Open Source: Give as well as take – "To this end, I will be encouraging all new WCC application development projects to distribute their source code and documentation under an open source license. The first example of this is the application that drives our open data catalogue, developed using Ruby on Rails and hosted on Heroku."
Will the iPhone and iPad finally kill off the Mac? – "Until recently, I would have said that the (open, permissive) Google/Android system would win out over the (closed, tightly controlled) Apple device. But sales of the new iPhone lead one to wonder if it will be Apple, and not Google, which replaces Microsoft as the company we love to hate."
The Big Society #2: Strengthening local leadership – "Whether they’re called community leaders or organisers, local champions, or bastions of grass roots democracy doesn’t really matter; current and future councillors play a big role in supporting the Big Society."
The discussion bit of the workshop was very simple, but quite illuminating. I simply asked the delegates to have a chat around their tables about what their hopes and fears are for this new way of doing things.
Many of the hopes and (especially) fears were common across the groups. I’ve listed them below, aggregating the similar ones together. Over the next week or so I’m going to be coming up with some possible approaches to tackle some of the fears, and to ensure the hopes become reality, and I will share that here as well as with the CfPS.
Inform future debate
Engaging younger people in scrutiny
Engaging those who cannot attend meetings
Be able to get good intelligence for enquiries by listening to local forums and other online groups
Getting members involved in forums, to learn the local view on issues
Get a better balance of involvement, rather than just those already involved in the scrutiny process
Use social networking in balance with traditional methods for a blended approach
People would know what they are contributing to – and not have responses disappear into a black hole
More open conversation with the public
A method of getting members themselves more involved
Culture change in the council not being scared on losing control of comms and messages
Greater participation will give more weight to decisions and recommendations
The authority will be more accountable
Potential savings in time and cost for consultation activity
Great transparency of process
Better targetting of engagement and communication to particular service users, for example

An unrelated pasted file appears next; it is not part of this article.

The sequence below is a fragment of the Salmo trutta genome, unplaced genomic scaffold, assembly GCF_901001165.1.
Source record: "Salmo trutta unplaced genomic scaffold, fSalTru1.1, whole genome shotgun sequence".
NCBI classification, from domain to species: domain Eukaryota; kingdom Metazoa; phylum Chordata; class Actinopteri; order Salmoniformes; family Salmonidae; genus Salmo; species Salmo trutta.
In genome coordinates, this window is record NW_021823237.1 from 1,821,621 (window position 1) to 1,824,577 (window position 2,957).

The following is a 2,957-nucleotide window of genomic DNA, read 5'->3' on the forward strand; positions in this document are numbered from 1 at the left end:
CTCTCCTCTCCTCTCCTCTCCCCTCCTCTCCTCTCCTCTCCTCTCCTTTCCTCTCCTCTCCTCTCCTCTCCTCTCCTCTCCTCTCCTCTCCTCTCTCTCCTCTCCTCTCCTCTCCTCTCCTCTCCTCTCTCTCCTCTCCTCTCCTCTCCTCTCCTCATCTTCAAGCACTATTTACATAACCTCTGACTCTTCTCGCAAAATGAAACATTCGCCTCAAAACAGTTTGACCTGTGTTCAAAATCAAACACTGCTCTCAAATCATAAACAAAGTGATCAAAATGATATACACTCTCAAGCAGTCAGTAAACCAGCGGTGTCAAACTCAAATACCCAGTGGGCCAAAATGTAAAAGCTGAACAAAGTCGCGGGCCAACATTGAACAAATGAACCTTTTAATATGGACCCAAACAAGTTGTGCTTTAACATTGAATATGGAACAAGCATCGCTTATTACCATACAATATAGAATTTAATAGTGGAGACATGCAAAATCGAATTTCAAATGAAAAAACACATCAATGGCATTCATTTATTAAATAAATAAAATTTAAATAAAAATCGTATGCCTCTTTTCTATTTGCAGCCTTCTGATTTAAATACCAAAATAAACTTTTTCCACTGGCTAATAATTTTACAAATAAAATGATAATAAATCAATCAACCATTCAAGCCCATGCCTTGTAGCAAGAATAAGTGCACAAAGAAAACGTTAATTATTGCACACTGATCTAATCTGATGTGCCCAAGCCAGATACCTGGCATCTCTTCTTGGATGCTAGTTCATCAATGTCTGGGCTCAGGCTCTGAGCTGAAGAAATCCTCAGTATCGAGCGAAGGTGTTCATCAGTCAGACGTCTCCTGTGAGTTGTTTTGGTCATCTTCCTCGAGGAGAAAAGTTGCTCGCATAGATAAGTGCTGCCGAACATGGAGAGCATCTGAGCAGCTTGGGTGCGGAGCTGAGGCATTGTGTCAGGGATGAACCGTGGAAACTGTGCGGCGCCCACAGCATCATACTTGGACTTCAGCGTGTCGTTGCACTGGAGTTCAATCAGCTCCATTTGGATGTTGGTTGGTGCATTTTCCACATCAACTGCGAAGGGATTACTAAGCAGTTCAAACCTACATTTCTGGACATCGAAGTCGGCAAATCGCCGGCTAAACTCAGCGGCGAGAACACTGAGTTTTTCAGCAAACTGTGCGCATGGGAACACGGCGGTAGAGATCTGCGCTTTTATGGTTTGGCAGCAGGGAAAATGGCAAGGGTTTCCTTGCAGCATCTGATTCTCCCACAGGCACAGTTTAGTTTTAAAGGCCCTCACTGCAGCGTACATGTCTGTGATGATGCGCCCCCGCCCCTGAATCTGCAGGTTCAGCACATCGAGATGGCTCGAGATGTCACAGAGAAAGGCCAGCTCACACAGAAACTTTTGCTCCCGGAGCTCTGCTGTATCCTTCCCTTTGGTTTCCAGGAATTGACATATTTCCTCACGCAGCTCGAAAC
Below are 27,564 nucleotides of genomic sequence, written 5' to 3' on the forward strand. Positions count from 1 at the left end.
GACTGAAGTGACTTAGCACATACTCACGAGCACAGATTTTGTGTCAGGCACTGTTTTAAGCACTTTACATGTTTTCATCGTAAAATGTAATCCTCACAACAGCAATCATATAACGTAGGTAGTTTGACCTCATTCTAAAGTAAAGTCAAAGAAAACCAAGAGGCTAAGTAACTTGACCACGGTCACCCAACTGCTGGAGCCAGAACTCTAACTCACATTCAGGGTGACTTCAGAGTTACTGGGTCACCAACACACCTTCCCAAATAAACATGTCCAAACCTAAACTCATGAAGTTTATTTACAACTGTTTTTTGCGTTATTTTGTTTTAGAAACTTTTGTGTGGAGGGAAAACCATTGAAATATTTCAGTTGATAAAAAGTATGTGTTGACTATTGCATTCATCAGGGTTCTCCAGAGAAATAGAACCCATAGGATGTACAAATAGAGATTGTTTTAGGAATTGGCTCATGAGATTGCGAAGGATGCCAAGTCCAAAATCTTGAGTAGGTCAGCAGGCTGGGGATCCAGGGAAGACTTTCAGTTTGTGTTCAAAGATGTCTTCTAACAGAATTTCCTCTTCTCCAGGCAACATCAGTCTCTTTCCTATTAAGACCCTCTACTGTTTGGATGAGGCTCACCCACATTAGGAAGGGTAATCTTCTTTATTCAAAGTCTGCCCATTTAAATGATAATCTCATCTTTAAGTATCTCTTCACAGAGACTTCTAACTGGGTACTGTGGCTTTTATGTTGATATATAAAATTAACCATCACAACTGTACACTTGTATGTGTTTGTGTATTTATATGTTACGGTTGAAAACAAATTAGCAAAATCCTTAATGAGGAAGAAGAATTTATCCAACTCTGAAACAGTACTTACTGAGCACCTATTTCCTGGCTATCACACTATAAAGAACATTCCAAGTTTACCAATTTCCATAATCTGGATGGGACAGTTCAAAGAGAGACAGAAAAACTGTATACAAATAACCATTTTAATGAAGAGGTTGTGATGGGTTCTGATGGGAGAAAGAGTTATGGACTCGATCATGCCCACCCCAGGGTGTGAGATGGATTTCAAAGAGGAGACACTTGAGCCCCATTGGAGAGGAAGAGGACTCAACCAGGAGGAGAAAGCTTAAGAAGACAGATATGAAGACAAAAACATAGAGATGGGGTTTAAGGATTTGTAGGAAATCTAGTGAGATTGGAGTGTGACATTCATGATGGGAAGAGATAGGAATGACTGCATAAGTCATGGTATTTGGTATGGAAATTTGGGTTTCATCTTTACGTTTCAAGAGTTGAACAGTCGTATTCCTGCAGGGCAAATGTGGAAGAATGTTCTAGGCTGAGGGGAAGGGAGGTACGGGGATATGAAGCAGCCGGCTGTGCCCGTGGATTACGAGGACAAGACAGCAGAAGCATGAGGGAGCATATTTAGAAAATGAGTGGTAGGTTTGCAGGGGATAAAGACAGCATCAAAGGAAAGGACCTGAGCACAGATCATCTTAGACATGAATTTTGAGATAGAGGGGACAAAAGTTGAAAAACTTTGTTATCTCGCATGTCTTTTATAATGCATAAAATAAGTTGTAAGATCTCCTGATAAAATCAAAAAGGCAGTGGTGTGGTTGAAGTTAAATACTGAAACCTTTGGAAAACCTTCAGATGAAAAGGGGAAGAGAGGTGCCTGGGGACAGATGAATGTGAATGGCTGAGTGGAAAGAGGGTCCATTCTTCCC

Potential for deliberation between the public and members without it becoming a fight
Confusion of role between elected members and officers in answering questions etc in online spaces
Potential for being overwhelmed by responses, or activity being generally too time consuming
Need to manage expectations of action resulting from engagement activity
Can councils react spontaneously – can they do “real time”?
Capacity and knowledge both of officers and members to do this stuff
Issue of manipulation of process by vocal and active minorities and also using pseudonyms to skew results
Corporate communications may wish to control messages coming from the council and interfere – or shut down activity entirely
Nobody wants to get involved!
Resource implications of moderating and managing websites
Potential impact on council reputation
IT access to technology – many of these sites are blocked. Also lack of support from corporate IT
Need to support members in this activity could be very time consuming
Fears of negative comments which make the council want to stop its involvement
Problems of interesting people in the less thrilling aspects of scrutiny work programmes
Risk averse nature of most councils
Need to be selective as not all the information can be online.
I like scrutiny – it was one of my first jobs in local government to help the process at a smallish borough council. The CfPS does a great job of supporting good practice in the area, and recently this is taking the form of providing advice and guidance around using online methods to engage people with the process.
The Centre for Public Scrutiny has published a critical analysis of what internet communication technologies might mean for public accountability. Cannot find server looks at themes in public engagement, and democracy to establish whether emerging social media are likely to enhance or hinder accountability. In an environment where too few accounts of this subject matter adopt a critical position a balanced analysis of the issue was needed. By looking at examples (both hypothetical and real) this publication helps the reader to build an understanding of where social media should fit within a broader engagement strategy.